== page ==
Not since the 1998 debut recitals here by Anna Netrebko and Joyce di
Donato has there been such a sensational event in the Schwabacher series
as tonight's concert - a debut every bit as promising as those by the
earlier two, who have since gone on to fame and fortune.
Elza van den Heever - an Adler Fellow, much talked about around here,
ever since her arrival from South Africa eight years ago to study at the
San Francisco Conservatory, through her switch from mezzo to soprano,
and her Merola Program participation - is tall, imposing, with a royal
bearing that makes her look more mature than her 25 years.
Supported by an admirable accompanist, the Opera Center's John Parr, van
den Heever presented an ambitious, varied, demanding, and well-rewarding
recital, prompting the full auditorium at Temple Emanu-el to give her
several ovations, including one in which San Francisco Opera general
director David Gockley was among those on their feet.
Even at her relatively tender age, the soprano is not a "young talent."
She performs as an accomplished artist - with power that will stand her
in good stead in Wagner roles, and with beauty of tone and a brightness
that at times - as in Berg's "Die Nachtigall," on the words "wildes Blut"
- brought Elisabeth Schwarzkopf to mind. Van den Heever is also an
intelligent singer, and a sensitive one, who understands and conveys the
innermost meaning of the music (and the text) she sings. Add to that a
warm, informal personality, superb communication with the audience, and
a genuine, almost childlike enjoyment in performing - and you have a
star aborning. She has a good high register, outstanding low notes and,
most importantly, she nails everything in the middle voice. Almost alone
among young singers performing in the Martin Meyer Sanctuary, van den
Heever managed not to create eddies of excessive volume to bounce around
the hall; although her voice is huge, mostly she sings instead of SINGING.
Unlike most recitals by young artists, usually starting with difficulty
or "cold" or getting the feel of the place, van den Heever opened the
concert in full flight, at the top of her form, with two difficult Purcell
songs, "Sweeter than Roses" and "The Blessed Virgin's Expostulation."
Except for hit-and-miss diction (which turned out to be her only liability
throughout), the performance was brilliant, the long line of "all is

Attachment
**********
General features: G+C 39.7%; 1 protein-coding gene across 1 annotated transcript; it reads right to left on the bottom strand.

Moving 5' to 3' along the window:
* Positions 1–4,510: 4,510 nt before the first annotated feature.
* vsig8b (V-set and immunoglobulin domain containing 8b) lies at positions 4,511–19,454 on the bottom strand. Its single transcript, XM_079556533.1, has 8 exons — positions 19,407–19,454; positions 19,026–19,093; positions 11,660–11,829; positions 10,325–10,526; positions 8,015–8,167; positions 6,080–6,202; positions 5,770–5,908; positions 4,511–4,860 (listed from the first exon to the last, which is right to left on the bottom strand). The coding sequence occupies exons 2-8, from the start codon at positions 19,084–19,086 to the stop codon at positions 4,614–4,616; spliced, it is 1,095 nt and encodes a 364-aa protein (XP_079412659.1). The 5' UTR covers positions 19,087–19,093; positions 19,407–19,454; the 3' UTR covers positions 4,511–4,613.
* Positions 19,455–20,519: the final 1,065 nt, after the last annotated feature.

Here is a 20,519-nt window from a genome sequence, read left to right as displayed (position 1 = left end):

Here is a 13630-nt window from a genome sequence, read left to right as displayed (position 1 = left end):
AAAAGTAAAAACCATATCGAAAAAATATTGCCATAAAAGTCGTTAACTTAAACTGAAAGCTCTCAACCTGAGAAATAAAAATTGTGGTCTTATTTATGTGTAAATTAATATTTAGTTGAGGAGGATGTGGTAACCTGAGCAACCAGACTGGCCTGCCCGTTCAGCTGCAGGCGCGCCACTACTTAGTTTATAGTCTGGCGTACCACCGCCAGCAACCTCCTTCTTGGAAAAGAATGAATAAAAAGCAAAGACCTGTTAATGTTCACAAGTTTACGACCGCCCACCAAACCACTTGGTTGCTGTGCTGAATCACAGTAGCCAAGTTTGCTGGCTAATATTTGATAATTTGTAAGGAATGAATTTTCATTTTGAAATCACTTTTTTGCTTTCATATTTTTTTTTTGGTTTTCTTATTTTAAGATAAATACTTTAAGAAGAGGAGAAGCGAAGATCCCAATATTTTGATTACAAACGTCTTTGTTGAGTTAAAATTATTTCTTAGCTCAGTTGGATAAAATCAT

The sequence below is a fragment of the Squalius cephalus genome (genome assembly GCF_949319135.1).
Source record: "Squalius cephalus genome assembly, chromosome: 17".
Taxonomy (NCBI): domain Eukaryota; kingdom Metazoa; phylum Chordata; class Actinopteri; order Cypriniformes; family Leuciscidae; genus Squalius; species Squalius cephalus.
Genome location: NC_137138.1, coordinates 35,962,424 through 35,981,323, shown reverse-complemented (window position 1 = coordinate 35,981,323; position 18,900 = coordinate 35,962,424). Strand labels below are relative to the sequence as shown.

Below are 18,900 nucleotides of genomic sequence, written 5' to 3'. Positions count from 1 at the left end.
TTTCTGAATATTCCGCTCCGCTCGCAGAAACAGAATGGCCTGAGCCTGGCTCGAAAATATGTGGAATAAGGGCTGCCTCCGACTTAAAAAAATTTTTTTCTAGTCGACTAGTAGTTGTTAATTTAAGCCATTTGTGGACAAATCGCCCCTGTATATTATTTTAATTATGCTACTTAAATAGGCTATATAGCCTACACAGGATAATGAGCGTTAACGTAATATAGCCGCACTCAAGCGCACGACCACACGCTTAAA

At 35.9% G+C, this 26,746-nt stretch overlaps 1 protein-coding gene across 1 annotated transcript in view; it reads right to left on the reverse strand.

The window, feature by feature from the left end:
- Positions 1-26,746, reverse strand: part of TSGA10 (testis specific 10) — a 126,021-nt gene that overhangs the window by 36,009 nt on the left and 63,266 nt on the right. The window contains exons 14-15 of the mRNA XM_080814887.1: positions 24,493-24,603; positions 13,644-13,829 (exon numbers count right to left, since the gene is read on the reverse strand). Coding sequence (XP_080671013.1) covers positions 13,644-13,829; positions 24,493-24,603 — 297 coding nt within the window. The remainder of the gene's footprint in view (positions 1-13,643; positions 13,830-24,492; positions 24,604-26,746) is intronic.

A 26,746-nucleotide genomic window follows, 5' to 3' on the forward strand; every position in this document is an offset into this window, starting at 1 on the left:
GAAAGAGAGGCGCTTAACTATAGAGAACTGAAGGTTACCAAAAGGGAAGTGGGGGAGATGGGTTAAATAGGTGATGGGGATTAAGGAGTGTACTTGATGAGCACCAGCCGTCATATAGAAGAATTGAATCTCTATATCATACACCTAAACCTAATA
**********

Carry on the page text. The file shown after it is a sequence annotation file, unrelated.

love to me" cascading effortlessly, the echoing repetition of "Gabriel!"
haunting and powerful.
Next, a delightful "French set," beginning with Berlioz's "Le spectre
de la rose," spinning *almost* out of control, but equilibrium quickly
regained, and continued with the best rendition of Debussy's "De fleurs"
I have ever heard, Parr's accompaniment melting into the singer's superb
legato phrases. And the best was yet to come: Duparc's "Extase," supremely
simple, heartfelt, and on the line "Mort exquise" with uncanny perfection.
Youth will out, however, and van den Heever rushed into the next song
instead of allowing the Duparc linger, and... neglecting to take a
breath. As she hit the opening high note of Faure's "Fleur jetee," she
realized she cannot go on, so wisely, she stopped Parr, said "sorry" to
the audience, and started again. The huge applause the followed the set
was both in admiration and sympathy.
Except for that little mishap, although singing without a score
until the last set, the soprano had no other trouble with text or music.
Berg's "Sieben Fruhe Lieder" unfolded with gorgeous phrasing, although
the singer - whose dual mother tongues are English and the Dutch-based
Afrikaans - was as inconsistent with German as with English. Consonants
soft, some last letters of words merged into what followed, diction is
a clear candidate for improvement. Once again, Parr's pianism was both
effective and affecting.
With all that went on before, van den Heever's Brahms set was probably
the evening's high point. "Wie Melodien zieht es mir" (even with the
missing "f" in "Duft" and "ruft"), "Am Sonntag Morgen," the thrillingly
quiet lyricism of "Immer leiser wird mein Schlummer," the amazingly
"right" interpretation of "Von ewiger Liebe," "O komme, holde Sommernacht,"
the utterly charming "Die Mainacht" - the singer becoming as one with
the doves cooing behind the leaves, and "Botschaft" - went from triumph
Although she didn't need to look at it, van den Heever brought out the
score for the first time for the concert-closing Walton "A Song for the
Lord Mayor's Table," a devilishly difficult and perhaps not entirely
rewarding cycle of five songs, the soprano's powers almost imperceptibly
diminishing at long last. With the impossible challenge for good diction
in a wacky musical setting, van den Heever nevertheless made "Wapping
Old Stairs" work by sheer power of personality. It's impossible to
resist her own enjoyment of the humor in the song... even if it takes
a reading of the text to figure out what it is.
For encore, she sang a beautiful old South African song, in Africaans,
and the crowd erupted in ovation for the last time in the evening. The
end of the concert, however, more significantly signaled an opening
milestone in a great career to come.
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